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18.28 Natural Selection

What governs the evolution of complex organisms? At the molecular level, life evolves through slight imperfections in the replication of DNA. A change in the sequence of bases in a DNA molecule is called a mutation, and it can occur through a transcription error or through the influence of an external agent such as a chemical, a cosmic ray, or a gamma ray. Some mutations are neutral and do not affect the function of an organism. Others can be either helpful or harmful to an organism's ability to survive in its environment. Charles Darwin was unaware of the molecular mechanism of evolution, but he witnessed the diversity and adaptation of species in response to the environment. Mutations occasionally produce offspring with improved survival traits. In turn, these offspring live longer and have more offspring of their own, promoting retention of the new trait. This mechanism is called natural selection. "The capacity to blunder slightly is the real marvel of DNA," wrote physician Lewis Thomas, author of Lives of a Cell. "Without this special attribute, we would still be anaerobic bacteria and there would be no music."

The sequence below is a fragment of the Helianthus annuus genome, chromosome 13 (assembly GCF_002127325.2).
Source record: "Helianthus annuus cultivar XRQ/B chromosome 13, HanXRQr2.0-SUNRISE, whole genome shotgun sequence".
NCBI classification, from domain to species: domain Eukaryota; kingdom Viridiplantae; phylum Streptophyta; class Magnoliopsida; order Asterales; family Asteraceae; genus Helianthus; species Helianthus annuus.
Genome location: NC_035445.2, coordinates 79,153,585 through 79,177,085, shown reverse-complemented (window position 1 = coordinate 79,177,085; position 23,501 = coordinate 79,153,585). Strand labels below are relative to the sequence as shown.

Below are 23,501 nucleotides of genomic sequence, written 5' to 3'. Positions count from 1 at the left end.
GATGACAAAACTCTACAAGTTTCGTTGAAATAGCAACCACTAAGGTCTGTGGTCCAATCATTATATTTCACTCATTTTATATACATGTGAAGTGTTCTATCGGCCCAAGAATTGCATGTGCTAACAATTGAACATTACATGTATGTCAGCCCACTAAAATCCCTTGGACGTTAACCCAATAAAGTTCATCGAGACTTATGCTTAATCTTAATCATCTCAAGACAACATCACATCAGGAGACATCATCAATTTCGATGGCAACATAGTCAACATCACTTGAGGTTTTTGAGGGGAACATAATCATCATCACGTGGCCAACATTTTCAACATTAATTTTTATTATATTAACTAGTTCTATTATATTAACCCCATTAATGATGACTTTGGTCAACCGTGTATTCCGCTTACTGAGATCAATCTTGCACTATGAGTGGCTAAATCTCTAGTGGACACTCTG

Natural selection has led to life's rich diversity. Nature has rolled the dice many times over billions of years, with results based on the ability of each species to survive in a changing environment. Life on Earth fills a remarkable range of evolutionary niches. Microorganisms can live in Antarctic ponds at 228 K (-49° F) because of dissolved calcium salts, and others live in Yellowstone Hot Springs at temperatures of 363 K (194° F). Some bacteria exist at altitudes where the atmospheric pressure is only 10 percent of the pressure at sea level; others are found several kilometers deep into the Earth's crust. Shrunken microbes can be found inside rocks where no sunlight reaches. In 1980, oceanographers discovered entire colonies of sea animals clustered in the darkness around volcanic vents deep on the seafloor. An entire food web is based on bacteria that utilize volcanic heat and metabolize hydrogen sulfide (H2S) gas. This all occurs at temperatures of up to 523 K (482° F) and pressures of 250 atmospheres, conditions as severe as those on Venus. We consider this environment a bizarre evolutionary niche today, but these conditions are reminiscent of the Earth just after life started.